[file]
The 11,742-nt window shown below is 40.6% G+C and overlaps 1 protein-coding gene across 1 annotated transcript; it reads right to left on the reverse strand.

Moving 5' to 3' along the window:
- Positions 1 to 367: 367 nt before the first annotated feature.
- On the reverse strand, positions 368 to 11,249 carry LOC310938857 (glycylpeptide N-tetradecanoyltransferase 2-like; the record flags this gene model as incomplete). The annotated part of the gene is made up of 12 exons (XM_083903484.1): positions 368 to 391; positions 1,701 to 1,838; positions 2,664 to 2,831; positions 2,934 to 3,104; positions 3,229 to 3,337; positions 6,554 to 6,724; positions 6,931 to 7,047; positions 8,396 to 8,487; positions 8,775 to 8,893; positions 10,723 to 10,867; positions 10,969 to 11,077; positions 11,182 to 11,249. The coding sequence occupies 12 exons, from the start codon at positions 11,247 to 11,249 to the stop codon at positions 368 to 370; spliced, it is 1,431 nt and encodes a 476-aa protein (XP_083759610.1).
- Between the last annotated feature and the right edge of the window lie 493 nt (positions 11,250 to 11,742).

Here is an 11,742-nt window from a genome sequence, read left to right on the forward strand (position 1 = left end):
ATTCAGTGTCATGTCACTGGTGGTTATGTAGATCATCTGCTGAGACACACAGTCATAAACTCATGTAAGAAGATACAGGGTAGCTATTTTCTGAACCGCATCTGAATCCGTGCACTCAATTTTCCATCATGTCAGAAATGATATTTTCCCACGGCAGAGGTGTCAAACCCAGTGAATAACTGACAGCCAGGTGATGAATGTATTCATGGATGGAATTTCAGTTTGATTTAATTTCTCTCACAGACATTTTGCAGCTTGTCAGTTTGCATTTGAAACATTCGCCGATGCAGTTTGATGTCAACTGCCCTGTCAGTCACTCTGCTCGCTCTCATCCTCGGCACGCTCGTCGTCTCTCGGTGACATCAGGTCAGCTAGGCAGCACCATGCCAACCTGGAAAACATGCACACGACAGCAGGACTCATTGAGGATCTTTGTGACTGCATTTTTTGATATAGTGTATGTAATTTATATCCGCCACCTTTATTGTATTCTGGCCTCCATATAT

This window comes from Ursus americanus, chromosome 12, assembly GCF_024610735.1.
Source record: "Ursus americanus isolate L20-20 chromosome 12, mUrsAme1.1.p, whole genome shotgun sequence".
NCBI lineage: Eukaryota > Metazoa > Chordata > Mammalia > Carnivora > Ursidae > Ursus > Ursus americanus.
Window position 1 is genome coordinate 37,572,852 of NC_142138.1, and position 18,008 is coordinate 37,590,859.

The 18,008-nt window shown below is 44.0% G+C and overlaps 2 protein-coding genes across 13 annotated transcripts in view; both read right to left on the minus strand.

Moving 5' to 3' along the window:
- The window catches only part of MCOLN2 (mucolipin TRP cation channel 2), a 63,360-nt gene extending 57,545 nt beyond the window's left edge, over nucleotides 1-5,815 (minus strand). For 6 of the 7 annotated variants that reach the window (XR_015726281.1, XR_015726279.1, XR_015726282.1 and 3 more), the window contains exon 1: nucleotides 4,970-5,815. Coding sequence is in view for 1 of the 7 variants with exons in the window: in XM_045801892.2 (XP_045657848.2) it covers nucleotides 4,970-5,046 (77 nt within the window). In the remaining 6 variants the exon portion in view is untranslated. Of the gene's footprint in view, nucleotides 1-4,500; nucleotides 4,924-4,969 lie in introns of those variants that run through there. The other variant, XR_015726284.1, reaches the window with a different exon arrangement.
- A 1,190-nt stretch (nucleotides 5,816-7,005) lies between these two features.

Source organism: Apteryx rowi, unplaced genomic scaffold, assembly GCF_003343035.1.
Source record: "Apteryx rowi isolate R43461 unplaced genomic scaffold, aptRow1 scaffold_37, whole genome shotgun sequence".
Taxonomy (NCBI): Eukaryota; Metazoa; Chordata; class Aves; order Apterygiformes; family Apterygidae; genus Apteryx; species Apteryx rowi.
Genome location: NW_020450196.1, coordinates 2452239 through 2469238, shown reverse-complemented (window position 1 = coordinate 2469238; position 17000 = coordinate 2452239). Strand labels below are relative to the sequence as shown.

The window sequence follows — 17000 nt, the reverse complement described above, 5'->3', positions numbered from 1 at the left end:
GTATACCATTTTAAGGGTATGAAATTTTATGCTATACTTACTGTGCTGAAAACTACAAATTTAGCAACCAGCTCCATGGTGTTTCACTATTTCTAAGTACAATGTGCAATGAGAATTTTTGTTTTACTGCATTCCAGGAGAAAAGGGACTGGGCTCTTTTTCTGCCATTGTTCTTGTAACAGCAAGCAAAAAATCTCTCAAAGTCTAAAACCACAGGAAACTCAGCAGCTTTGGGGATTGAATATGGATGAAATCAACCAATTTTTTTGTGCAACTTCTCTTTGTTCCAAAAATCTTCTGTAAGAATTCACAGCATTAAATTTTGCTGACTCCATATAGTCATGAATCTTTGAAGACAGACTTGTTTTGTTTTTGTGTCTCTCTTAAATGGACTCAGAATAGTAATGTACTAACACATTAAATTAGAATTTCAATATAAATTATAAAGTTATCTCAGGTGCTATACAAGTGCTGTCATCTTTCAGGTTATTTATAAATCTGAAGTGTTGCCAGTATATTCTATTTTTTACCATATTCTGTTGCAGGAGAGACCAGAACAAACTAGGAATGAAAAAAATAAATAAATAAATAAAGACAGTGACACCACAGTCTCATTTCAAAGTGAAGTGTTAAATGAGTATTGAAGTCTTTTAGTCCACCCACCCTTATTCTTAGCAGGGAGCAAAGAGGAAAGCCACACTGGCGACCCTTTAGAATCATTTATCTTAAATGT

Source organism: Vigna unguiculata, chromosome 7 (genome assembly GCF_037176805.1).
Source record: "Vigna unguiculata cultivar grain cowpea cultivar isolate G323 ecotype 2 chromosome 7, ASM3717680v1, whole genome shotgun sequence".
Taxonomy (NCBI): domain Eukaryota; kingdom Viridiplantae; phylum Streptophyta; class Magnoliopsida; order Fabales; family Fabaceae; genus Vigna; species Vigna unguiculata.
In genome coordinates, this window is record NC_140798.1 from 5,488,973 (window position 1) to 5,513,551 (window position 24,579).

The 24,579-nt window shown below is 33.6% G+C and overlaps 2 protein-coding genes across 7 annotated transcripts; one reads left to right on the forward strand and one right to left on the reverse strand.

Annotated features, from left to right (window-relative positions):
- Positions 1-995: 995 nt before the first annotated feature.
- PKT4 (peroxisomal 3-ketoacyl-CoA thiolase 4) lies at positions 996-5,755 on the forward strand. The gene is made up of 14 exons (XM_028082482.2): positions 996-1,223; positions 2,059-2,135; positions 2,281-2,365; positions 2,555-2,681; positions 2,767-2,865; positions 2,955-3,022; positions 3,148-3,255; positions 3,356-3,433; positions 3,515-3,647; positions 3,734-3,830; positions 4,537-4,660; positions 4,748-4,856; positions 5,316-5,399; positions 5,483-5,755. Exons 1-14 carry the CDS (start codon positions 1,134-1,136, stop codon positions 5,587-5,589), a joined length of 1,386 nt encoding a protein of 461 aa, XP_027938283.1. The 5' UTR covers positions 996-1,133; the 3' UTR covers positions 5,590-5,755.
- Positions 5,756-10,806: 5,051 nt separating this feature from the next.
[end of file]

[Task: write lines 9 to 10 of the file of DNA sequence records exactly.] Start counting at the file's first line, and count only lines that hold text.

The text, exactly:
Source record: "Ursus americanus isolate L20-20 chromosome 12, mUrsAme1.1.p, whole genome shotgun sequence".
NCBI lineage: Eukaryota > Metazoa > Chordata > Mammalia > Carnivora > Ursidae > Ursus > Ursus americanus.